Serum neuron-specific enolase levels are upregulated in patients with acute lymphoblastic leukemia and are predictive of prognosis
PDF | HTML | Supplementary Files | How to cite
Metrics: PDF 1243 views | HTML 2246 views | ?
Cheng-cheng Liu1,2,3,*, Hua Wang1,2,3,*, Jing-hua Wang1,2,3,*, Liang Wang1,2,3, Qi-rong Geng1,2,3, Xiao-qin Chen1,2,3, Yue Lu1,2,3
1Department of Hematologic Oncology, Sun Yat-sen University Cancer Center, Guangzhou, Guangdong, 510060, P.R. China
2State Key Laboratory of Oncology in South China, Guangzhou, Guangdong, 510060, P.R. China
3Collaborative Innovation Center for Cancer Medicine, Guangzhou, Guangdong, 510060, P.R. China
*These authors have contributed equally to this work
Yue Lu, email: [email protected]
Keywords: acute lymphoblastic leukemia, neuron-specific enolase, prognostic factor, biomarker, targeted therapy
Received: February 25, 2016 Accepted: June 13, 2016 Published: July 07, 2016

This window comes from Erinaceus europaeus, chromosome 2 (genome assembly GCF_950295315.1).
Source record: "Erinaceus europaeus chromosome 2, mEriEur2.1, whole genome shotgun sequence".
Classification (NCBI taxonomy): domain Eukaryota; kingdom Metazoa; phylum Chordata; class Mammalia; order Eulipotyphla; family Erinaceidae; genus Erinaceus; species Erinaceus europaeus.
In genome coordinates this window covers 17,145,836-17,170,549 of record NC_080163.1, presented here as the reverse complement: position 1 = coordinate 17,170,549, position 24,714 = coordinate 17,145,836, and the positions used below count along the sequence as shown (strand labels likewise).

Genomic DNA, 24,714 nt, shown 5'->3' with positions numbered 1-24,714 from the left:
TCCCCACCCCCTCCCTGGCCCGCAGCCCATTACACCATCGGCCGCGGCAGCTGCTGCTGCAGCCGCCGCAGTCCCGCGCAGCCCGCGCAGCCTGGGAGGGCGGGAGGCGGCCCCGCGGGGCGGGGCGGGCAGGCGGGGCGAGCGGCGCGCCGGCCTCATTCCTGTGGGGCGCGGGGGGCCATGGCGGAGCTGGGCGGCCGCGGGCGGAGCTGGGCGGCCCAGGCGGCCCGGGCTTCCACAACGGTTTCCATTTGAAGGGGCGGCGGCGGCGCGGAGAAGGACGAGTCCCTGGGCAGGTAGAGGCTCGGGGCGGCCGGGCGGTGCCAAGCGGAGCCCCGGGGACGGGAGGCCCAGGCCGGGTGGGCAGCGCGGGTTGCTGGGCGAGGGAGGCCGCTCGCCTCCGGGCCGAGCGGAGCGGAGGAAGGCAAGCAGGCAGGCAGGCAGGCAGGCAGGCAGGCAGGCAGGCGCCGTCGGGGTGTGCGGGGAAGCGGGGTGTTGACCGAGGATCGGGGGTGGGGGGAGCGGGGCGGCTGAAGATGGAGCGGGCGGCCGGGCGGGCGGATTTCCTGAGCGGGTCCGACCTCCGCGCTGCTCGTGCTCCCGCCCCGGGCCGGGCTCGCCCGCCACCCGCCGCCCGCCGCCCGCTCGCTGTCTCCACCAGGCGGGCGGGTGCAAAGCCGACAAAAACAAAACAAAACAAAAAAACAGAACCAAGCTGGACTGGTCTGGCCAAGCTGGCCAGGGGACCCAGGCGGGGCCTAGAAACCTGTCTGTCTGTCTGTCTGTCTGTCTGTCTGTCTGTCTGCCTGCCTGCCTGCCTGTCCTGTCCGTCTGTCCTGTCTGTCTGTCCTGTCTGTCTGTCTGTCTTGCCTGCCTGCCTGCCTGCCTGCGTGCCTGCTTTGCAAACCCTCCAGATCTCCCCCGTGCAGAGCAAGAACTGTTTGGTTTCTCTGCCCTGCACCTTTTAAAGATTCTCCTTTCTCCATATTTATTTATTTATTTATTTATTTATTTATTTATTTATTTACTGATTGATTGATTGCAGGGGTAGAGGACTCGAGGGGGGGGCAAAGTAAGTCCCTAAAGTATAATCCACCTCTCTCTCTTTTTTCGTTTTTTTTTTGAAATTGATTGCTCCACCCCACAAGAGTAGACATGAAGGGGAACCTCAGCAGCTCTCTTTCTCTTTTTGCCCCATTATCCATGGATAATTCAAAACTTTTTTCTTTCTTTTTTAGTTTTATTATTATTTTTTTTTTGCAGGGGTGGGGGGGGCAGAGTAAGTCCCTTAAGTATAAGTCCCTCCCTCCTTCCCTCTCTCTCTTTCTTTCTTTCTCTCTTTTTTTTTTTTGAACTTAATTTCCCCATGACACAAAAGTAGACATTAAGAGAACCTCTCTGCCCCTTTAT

We explored the relationship between neuron-specific enolase (NSE) levels and the clinical features of acute lymphoblastic leukemia (ALL). Seventy ALL patients and forty-two healthy controls were enrolled in this study, and their serum NSE levels were measured using an electrochemiluminescence assay. The serum NSE concentration was higher in ALL patients than in healthy controls. In ALL patients, the mean serum NSE level declined after complete remission (CR) but increased with relapse. In addition, the mean serum NSE level was lower in the CR group than in the non-CR group. High NSE levels were associated with poorer progression-free and overall survival than low NSE levels. Serum NSE levels closely correlated with several clinical features, including the immunophenotype, risk stratification and serum lactate dehydrogenase levels. Multivariate analysis revealed that high NSE expression was an independent prognostic factor in adult ALL patients. NSE mRNA levels were also higher in ALL cell lines and bone marrow mononuclear cells from ALL patients than in control cells. These results suggested that NSE could be a clinical prognostic factor and a potential therapeutic target in ALL.
All site content, except where otherwise noted, is licensed under a Creative Commons Attribution 3.0 License.